• President Donald Trump lobbed verbal barbs at his critics in Congress on Saturday night, blasting a rebuttal intelligence memo issued by Democrats on the House Intelligence Committee about the investigation into Russian interference in the 2016 election, Democrats said the new details showed the FBI had done nothing wrong in its probe of Russian influence that had tentacles reaching to people in Mr. Trump’s orbit. “FBI and DOJ officials did not “abuse” the Foreign Intelligence Surveillance Act (FISA) process, omit material information, or subvert this vital tool to spy on the Trump campaign,” the Democratic memo states. Republicans had the exact opposite view, both parties as both sides made claims and counter charges about what was in – or not in the memo – on the Russia probe. Let’s look a little further into the details. 1. Trump says Democratic memo proves no collusion. On Twitter, and in a telephone call to Fox News on Saturday evening, it didn’t take long for the President to make clear a familiar refrain, that the Democratic intelligence review had nothing in it to worry him, as he again claimed that the FBI had engaged in biased actions in the investigation related to the Russia probe. “The Democrat memo response on government surveillance abuses is a total political and legal BUST,” Mr. Trump wrote on Twitter. “Just confirms all of the terrible things that were done. SO ILLEGAL!” But on the actions of the FBI, the Democratic details seemed to paint a different picture from the President’s declaration. President @realDonaldTrump: ' @BarackObama was the president during all of this meddling or whatever you want to call it with Russians and others possibly…he's the one that was supposed to take care of this, and he didn't.' pic.twitter.com/C06fwfh7zF — Fox News (@FoxNews) February 25, 2018 2. First, take a few minutes to read the Democratic memo. Don’t take anyone’s word for what’s in the 10 page rebuttal from the House Intelligence Committee minority members, go ahead and read it yourself. The bottom line from the Democrats was simple, the FBI did nothing wrong, and the Republicans had put out a memo that didn’t tell the full story. “After reviewing the memorandum drafted by committee Republicans that was made public at the beginning of this month, the FBI rightly expressed its ‘grave concerns about material omissions of fact that fundamentally impact the memo’s accuracy,'” Democrats stated, as they countered that the FBI did nothing wrong in the investigation of former Trump Campaign adviser Carter Page. It was a much different review than what came from the GOP side. Also, here is a link to the GOP response. 3. Democrats reinforce the time line of the GOP memo. When it comes to actions of former British intelligence agent Christopher Steele – the author of the much ballyhooed Steele Dossier about Russian links to President Trump, it remains clear that whatever information Steele provided to the FBI, that “dossier” material was not what started the investigation by the FBI. As the Republican memo stated – and the Democratic memo repeats – the overall Russia counterintelligence investigation began at the end of July 2016 following information obtained from Trump foreign policy adviser George Papadopoulos, with a FISA warrant being sought against one time adviser Carter Page only after he left the Trump Campaign. 4. What did the FBI tell the FISA court about Christopher Steele? In the GOP memo, Republicans said the FBI never revealed that Steele was being paid for opposition research by a law firm with direct ties to the Democratic National Committee and therefore basically by Hillary Clinton’s campaign – making the charge that political machinations had caused the investigation of Carter Page. “Mr. Schiff’s memo does not disprove that politically funded documents were used as evidence in court,” said Rep. Mike Turner (R-OH). But the Democratic memo does give much more context about what the court was told with regards to Steele, saying that his research had been ‘commissioned by “political actors” to ‘obtain derogatory information on Donald Trump’s ties to Russia.'” 5. There was much more going on than the FISA on Carter Page. While no one knows for sure what was redacted in this Democratic memo, it’s obvious from the blacked out portions in relation to Carter Page that Page had long been on the radar of U.S. Intelligence, well before President Trump’s campaign began in 2015. Democrats say that the FISA surveillance of Page – who had already left the Trump Campaign when it was approved in October of 2016 – netted other important intelligence for the FBI. “The Court-approved surveillance of Page allowed FBI to collect valuable intelligence,” the Democratic memo states. What that was, isn’t clear – but the FISA surveillance was approved three additional times by the FISA court. 6. An active Russia probe vs the Clinton emails. When you think back about what the FBI was doing in the headlines in the weeks before November of 2016, most of the attention was on the Hillary Clinton email investigation, as then FBI Director James Comey dramatically re-opened the Clinton probe in late October, roiling the campaign. But as pieces of the Mueller investigation and this Democratic memo demonstrate, the FBI at the same time was actively investigating seemingly as many as four people with ties to the Trump Campaign – before the election. As I look back on my stories from the last six weeks of the campaign, Russia was not what the FBI was publicly focused upon. It raises some interesting questions. The new House Intel memo makes it even MORE baffling that FBI went out of its way to make public Clinton investigation while staying silent about Russian operation aiding Trump. They knew—and they kept it from us. — Garrett M. Graff (@vermontgmg) February 24, 2018 7. No matter the dueling memos, the probe continues. While issuing public memos from each party on the House Intelligence Committee is not exactly the way that you probably want to conduct a Congressional investigation, it’s obvious that much more consequential work on Russian interference into the 2016 election continues on both the Senate Intelligence Committee, and in the Special Counsel’s office. And there is still a review of how the matter was run by the FBI, undertaken by the Inspector General of the Justice Department. Publicly, we know of three guilty pleas as part of plea bargains involving members of the Trump Campaign. In federal court here in D.C., there are a number of sealed criminal cases which were filed about the same time as other actions by the Special Counsel. Are those cases related to this investigation? That’s not clear. But the story isn’t done.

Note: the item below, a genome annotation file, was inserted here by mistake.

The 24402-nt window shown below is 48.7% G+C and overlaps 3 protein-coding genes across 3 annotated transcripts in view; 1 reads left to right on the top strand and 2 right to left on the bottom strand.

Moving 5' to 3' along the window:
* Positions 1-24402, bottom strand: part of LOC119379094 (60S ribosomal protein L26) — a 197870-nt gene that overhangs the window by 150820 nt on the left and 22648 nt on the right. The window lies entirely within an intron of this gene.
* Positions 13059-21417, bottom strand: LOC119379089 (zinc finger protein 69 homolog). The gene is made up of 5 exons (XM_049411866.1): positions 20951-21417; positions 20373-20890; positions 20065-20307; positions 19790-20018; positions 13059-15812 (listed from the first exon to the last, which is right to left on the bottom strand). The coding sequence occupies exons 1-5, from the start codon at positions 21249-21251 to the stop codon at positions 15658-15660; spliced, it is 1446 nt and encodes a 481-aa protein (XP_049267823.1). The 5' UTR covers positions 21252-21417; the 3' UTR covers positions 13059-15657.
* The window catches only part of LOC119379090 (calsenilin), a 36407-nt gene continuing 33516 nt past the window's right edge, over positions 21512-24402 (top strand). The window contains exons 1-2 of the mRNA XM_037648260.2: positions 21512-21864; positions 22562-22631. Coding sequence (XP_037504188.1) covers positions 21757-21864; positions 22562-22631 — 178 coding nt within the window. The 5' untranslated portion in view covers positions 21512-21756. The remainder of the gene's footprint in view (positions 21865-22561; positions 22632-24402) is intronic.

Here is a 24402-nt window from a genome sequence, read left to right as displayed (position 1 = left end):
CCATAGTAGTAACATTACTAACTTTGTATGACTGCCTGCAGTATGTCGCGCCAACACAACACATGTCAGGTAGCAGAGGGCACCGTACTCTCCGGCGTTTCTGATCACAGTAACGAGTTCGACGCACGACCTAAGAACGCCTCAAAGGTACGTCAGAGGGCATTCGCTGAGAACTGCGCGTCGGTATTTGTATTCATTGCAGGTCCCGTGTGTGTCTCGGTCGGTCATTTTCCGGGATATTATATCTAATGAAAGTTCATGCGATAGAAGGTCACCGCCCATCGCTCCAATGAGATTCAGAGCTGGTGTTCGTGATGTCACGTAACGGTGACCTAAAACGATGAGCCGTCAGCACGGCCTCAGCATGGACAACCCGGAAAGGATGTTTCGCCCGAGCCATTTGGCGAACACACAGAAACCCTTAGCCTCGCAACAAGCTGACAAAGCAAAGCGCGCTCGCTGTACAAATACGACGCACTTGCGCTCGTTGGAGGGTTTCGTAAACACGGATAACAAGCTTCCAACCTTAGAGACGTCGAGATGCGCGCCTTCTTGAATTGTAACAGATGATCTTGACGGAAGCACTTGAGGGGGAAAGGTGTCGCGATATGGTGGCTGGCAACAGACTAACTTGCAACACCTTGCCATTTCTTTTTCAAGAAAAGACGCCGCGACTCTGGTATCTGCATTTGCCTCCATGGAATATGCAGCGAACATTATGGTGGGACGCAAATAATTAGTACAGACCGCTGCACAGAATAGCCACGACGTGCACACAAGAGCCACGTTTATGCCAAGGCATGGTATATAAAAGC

• Democrats on the House Intelligence Committee on Saturday released their redacted response to a Republican memo on the investigation into Russian interference in the 2016 election, as Democrats charged that the GOP omitted numerous details about the FBI’s probe during the campaign for the White House. “FBI and DOJ officials did not “abuse” the Foreign Intelligence Surveillance Act (FISA) process, omit material information, or subvert this vital tool to spy on the Trump campaign,” the Democratic memo states. “The FBI supplied information to the Foreign Intelligence Surveillance Court that Russia might be colluding with Trump campaign associates,” Democrats said in a press statement announcing the release of the memo, which had been held back earlier this month after the White House raised questions about details included in the ten page memo. “Some time ago, Republicans on our committee released a declassified memo that omitted and distorted key facts in order to mislead the public and impugn the integrity of the FBI,” said Rep. Adam Schiff (D-CA), the top Democrat on the House Intelligence panel. “We can now tell you what they left out,” Schiff added. BREAKING: Congress releases redacted Democratic memo pushing back on GOP claims of surveillance abuses in FBI's Russia probe. — AP Politics (@AP_Politics) February 24, 2018 Democrats said their rebuttal “should put to rest any concerns that the American people might have as to the conduct of the FBI, the Justice Department and the FISC,” as they said the evidence “failed to uncover any evidence of illegal, unethical, or unprofessional behavior by law enforcement.” Democrats not only countered that, but raised questions about the testimony of one-time Trump campaign foreign policy adviser Carter Page, who was the focus of the original Republican memo, as the GOP raised questions about how surveillance had been approved of Page. Democrats said the answer was not the information supplied by ex-British intelligence agent Christopher Steele. Some portions of the document on those points were blacked out, or redacted. You can read the full Democratic memo at this link. Democrats also released a fact sheet to go with the memo.
  • Local districts have been dealing with a lot of school threats recently. In fact, at least four children have been arrested. Tulsa County Assistant District Attorney Erik Grayless has a warning for anyone thinking about making a threat of their own. “If you threaten a school, we will prosecute you,” Grayless said.   The district attorney's office is so serious about these threats that Grayless was willing to get even more specific. “You cannot post pictures of firearms on Instagram and reference your school,” Grayless said.  “That’s a threat.  The threat itself, regardless of your intentions, is a crime.” KRMG's told that alone could lead to a misdemeanor charge and six months of jail time.